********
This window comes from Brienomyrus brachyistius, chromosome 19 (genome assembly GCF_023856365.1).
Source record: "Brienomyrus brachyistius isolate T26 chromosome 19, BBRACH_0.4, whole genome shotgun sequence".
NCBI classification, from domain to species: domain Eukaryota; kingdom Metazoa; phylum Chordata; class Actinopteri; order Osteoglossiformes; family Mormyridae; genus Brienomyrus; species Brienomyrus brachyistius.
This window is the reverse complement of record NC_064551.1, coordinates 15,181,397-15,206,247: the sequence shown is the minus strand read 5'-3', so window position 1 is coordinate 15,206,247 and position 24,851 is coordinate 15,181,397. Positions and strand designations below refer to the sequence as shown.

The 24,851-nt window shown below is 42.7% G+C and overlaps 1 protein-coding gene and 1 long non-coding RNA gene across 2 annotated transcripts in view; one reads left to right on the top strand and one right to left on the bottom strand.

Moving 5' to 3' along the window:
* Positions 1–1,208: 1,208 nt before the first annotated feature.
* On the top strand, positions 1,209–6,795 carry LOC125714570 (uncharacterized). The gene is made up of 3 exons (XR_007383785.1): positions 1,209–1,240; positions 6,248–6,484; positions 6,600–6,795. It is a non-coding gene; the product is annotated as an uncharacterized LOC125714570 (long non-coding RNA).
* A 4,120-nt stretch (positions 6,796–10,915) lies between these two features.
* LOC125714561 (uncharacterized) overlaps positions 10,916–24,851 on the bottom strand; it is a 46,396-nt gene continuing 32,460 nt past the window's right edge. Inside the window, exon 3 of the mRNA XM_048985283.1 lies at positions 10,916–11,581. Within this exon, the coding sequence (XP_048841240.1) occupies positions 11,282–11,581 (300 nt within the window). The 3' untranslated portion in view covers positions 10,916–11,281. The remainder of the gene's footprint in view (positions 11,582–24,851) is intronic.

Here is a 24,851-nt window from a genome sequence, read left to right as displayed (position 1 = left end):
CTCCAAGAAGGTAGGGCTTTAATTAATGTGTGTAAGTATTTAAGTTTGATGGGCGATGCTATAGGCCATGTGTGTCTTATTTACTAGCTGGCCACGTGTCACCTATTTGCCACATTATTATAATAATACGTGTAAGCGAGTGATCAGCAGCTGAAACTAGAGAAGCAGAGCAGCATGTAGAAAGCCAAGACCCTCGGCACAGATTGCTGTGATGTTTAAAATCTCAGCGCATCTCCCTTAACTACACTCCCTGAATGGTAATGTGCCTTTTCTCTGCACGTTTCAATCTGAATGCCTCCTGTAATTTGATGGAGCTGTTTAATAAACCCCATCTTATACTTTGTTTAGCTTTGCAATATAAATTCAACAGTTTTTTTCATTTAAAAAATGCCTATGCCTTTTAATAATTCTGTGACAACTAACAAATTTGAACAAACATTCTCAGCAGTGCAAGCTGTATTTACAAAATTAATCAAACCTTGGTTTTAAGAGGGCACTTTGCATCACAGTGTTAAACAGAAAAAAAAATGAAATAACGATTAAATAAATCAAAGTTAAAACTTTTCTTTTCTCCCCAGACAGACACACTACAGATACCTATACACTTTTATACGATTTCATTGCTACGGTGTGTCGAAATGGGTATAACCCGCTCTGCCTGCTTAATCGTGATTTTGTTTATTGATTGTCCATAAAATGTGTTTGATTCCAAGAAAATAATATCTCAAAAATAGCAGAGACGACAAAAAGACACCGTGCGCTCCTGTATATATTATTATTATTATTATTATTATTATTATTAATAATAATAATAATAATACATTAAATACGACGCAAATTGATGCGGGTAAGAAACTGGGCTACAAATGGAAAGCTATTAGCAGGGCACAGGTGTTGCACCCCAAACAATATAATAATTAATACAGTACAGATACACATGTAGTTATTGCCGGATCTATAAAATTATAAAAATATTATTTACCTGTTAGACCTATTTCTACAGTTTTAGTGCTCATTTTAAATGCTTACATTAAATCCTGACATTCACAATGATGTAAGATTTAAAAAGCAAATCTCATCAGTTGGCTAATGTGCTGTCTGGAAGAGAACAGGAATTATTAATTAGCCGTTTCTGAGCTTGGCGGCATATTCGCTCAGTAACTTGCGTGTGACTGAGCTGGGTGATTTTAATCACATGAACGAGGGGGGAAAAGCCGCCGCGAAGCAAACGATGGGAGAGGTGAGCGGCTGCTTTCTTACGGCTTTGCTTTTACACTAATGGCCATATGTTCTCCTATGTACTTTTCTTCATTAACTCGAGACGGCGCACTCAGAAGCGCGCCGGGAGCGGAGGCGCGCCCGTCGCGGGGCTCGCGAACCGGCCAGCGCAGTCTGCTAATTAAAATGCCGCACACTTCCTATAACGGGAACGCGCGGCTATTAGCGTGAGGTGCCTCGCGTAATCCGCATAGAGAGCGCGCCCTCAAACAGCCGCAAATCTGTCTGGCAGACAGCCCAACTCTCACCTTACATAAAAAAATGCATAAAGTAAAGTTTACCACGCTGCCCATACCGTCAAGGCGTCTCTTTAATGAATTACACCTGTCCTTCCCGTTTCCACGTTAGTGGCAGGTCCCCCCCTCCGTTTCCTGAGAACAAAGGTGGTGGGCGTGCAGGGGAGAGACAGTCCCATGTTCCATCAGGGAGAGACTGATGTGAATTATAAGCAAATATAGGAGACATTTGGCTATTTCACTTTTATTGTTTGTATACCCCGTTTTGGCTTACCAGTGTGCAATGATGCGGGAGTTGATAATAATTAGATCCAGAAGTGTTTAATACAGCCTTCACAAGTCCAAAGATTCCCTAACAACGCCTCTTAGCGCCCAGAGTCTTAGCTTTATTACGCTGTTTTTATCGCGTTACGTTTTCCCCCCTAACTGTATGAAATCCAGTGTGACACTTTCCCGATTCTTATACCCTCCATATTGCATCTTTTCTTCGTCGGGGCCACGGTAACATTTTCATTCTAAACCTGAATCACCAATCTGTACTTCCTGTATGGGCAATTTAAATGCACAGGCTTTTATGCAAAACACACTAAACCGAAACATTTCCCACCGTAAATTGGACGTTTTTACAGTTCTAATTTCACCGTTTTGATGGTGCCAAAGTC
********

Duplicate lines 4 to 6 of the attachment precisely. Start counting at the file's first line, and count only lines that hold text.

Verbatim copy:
This window is the reverse complement of record NC_064551.1, coordinates 15,181,397-15,206,247: the sequence shown is the minus strand read 5'-3', so window position 1 is coordinate 15,206,247 and position 24,851 is coordinate 15,181,397. Positions and strand designations below refer to the sequence as shown.

The 24,851-nt window shown below is 42.7% G+C and overlaps 1 protein-coding gene and 1 long non-coding RNA gene across 2 annotated transcripts in view; one reads left to right on the top strand and one right to left on the bottom strand.

Moving 5' to 3' along the window: